Journalists and bloggers that think they’re journalists probably do like to get pitches. But most bloggers i know don’t because they’re often just templated “spray and pray”.
But like anything, a pitch can run the gamut of good/bad relevant/totally off the mark.
I think it’s worth the effort for those who have an expectation to gain exposure through blogger relations to understand the difference in how bloggers create content and behave online vs. journalists. That bit of homework can turn into a win for everyone.
Thanks for the feedback Josh.
Dara Schulenberg says
A good reminder applicable to all influencer engagement efforts (beyond just bloggers). Same theory applies to lead nuturing. Know (not guess) your audience needs, give value first and EARN the engagement!
A pitch is a sales pitch whether to journalists, bloggers or prospects. It only makes sense that similar rules apply.
Scott Clark says
I’m a believer in breaking the ice with a strong blogger by becoming a longer-term productive member of their community – not just sending an email. The blogger should recognize (fondly) the person with the suggestion before even reading the pitch. Their “reputation” sets the tone.
Clients’ are not always ready to do this “non-scalable” solution. Spray and pray is still the “easiest” approach to those who don’t understand the larger economy of blog advocacy and its affect on rank, etc. Only with a lot of work am I able to employ these methods.
But in today’s Panda/Penguin/SocialSEO world, ideas and content must “deserve the share” as a pre-requisite to “deserving to rank.”
So how do you convince them to do the right thing Scott?
Faseeh Shams says
Very interesting post Lee. I must admit that I was missing a few pointers mentioned here and no wonder why I was not getting enough from my efforts. A reread of all the references just freshen up the approach.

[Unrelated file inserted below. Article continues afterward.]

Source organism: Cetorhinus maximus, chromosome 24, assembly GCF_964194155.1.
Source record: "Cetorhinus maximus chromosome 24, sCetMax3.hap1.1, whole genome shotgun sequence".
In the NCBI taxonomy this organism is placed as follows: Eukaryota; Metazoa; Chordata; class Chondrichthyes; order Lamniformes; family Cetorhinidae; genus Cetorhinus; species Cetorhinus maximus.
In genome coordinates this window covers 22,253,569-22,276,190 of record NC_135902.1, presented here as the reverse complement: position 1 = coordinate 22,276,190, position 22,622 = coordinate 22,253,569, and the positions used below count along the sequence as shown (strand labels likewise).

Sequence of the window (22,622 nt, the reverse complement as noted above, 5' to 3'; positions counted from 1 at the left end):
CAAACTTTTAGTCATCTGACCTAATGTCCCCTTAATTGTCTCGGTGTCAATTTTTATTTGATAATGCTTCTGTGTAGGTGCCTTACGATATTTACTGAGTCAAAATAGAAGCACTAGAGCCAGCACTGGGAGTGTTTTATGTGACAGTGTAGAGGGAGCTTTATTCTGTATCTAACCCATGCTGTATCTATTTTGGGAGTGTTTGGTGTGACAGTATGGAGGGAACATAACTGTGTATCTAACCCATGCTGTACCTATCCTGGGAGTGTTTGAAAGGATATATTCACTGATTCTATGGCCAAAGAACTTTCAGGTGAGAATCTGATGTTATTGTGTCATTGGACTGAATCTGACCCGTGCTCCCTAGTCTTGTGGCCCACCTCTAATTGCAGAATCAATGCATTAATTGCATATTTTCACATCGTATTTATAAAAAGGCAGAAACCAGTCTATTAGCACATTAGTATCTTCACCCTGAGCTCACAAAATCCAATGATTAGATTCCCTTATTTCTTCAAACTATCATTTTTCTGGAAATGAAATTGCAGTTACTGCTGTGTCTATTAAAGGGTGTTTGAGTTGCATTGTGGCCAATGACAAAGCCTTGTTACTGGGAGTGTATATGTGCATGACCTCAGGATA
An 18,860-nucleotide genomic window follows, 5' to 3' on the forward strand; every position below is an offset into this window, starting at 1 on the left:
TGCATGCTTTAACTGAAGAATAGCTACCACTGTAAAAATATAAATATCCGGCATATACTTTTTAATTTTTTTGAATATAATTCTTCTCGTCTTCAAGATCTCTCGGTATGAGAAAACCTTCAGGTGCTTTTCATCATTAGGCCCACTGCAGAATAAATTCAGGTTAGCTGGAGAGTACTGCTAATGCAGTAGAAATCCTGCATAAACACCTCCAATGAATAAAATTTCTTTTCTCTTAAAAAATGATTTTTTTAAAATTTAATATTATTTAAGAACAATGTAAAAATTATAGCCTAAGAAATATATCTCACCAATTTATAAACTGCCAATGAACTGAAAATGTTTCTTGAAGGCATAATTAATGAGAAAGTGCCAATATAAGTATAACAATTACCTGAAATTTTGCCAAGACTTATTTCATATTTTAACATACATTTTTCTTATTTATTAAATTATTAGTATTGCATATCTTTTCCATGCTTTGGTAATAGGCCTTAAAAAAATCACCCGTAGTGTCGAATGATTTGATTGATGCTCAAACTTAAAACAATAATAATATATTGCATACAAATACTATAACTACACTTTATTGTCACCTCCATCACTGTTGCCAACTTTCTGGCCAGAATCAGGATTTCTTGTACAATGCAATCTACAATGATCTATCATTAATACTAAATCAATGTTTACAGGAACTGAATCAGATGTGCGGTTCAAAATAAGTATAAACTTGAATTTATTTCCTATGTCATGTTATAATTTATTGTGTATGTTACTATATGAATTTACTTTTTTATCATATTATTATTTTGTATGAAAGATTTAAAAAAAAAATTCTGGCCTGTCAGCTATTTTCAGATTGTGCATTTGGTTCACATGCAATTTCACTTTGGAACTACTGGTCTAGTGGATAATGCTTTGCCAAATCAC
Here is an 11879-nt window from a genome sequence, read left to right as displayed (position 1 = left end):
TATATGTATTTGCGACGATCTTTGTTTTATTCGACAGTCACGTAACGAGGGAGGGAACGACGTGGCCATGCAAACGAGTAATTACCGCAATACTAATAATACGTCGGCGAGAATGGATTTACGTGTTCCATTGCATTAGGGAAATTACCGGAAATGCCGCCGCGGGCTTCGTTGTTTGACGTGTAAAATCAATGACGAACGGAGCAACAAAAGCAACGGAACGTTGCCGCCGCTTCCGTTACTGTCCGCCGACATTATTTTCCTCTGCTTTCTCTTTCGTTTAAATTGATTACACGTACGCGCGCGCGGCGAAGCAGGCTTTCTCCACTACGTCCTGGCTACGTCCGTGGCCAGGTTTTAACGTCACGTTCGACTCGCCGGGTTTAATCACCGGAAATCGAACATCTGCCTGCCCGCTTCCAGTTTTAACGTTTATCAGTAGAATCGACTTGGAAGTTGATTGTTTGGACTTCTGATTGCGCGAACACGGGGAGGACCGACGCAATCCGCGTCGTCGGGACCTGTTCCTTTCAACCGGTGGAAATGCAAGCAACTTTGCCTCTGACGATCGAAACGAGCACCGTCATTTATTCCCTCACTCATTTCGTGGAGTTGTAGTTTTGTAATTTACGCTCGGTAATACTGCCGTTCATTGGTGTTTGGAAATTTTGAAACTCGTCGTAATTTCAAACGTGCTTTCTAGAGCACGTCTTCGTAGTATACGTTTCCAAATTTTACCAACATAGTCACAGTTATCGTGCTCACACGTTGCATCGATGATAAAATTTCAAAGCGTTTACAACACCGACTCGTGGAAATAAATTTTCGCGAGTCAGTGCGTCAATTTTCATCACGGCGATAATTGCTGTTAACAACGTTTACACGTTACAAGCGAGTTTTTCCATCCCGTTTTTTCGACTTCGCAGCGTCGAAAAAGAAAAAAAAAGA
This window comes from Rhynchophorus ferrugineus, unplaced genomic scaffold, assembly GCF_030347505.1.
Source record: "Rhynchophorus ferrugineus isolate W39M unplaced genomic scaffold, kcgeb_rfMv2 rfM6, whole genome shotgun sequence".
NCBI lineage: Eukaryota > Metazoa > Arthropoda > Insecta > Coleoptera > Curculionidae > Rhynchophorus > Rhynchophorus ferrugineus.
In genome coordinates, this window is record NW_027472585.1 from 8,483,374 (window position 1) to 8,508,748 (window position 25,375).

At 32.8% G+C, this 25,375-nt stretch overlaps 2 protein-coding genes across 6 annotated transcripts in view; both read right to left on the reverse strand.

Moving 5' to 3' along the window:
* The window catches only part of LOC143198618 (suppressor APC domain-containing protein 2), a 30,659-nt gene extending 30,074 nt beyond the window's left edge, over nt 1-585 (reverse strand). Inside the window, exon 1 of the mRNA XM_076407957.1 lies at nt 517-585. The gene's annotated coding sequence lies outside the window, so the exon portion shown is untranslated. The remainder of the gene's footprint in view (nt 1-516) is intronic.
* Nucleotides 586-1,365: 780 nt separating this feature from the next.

Thanks for that.
I’m glad it was helpful Faseeh.
Matt Bennett says
A good post, Lee. Thanks for sharing. I’m not sure I understand this part:
“With a release on Monday, the suggestion could be made for Tweets and other social shares to be scheduled using Hootsuite or other social media management software. It’s so simple, I don’t know why more PR and media relations – blogger relations pros aren’t doing it.”
Are you saying that, through the release, the suggestion should be made to bloggers that they schedule tweets through Hootsuite?
Hi Matt, if an email pitch includes information “early” or under embargo, then it could suggest that the blogger use a suggested Tweet and schedule it using a tool like Hootsuite to publish the moment the embargo expires.
It’s an attempt to provide the blogger with something they can act on at the moment they’re reading the pitch vs. waiting.
Arik Hanson says
Couldn’t agree more, Lee. I get similar pitches (probably not as many as you 🙂 and the thing I marvel at (besides the utter lack of relevance for at least half of them) is how they don’t make it easy. Much like you, I have a full-time consulting business. I blog. I have a young family. I have zero free time. You HAVE to make it easy for me. Otherwise, you’re wasting your (and my) time.
The funny thing is, a lot of the low hanging fruit in marketing and communications is simply about making it easy for people to do what you want them to do. It’s a timeless lesson.
Ross Simmonds says
Couldn’t agree more with Arik on this one. The one kicker for me is when you recieve a press release about a business and there is no link, no video, nothing. Just a release and the expectation that you’re going to read through this content to find the key nuggets of insights that they want communicated for free. It’s mind blowing at times… Either way, I agree with you 100% – Marketers need to make it easy if they want bloggers to cover their content. Simple as that.
Muhammad Ayaz says
Certainly a great post and I prefer doing viral my blog post directly to social media and it also get by my most of the users as they now knew of about the new blog post timing.
Thank you for sharing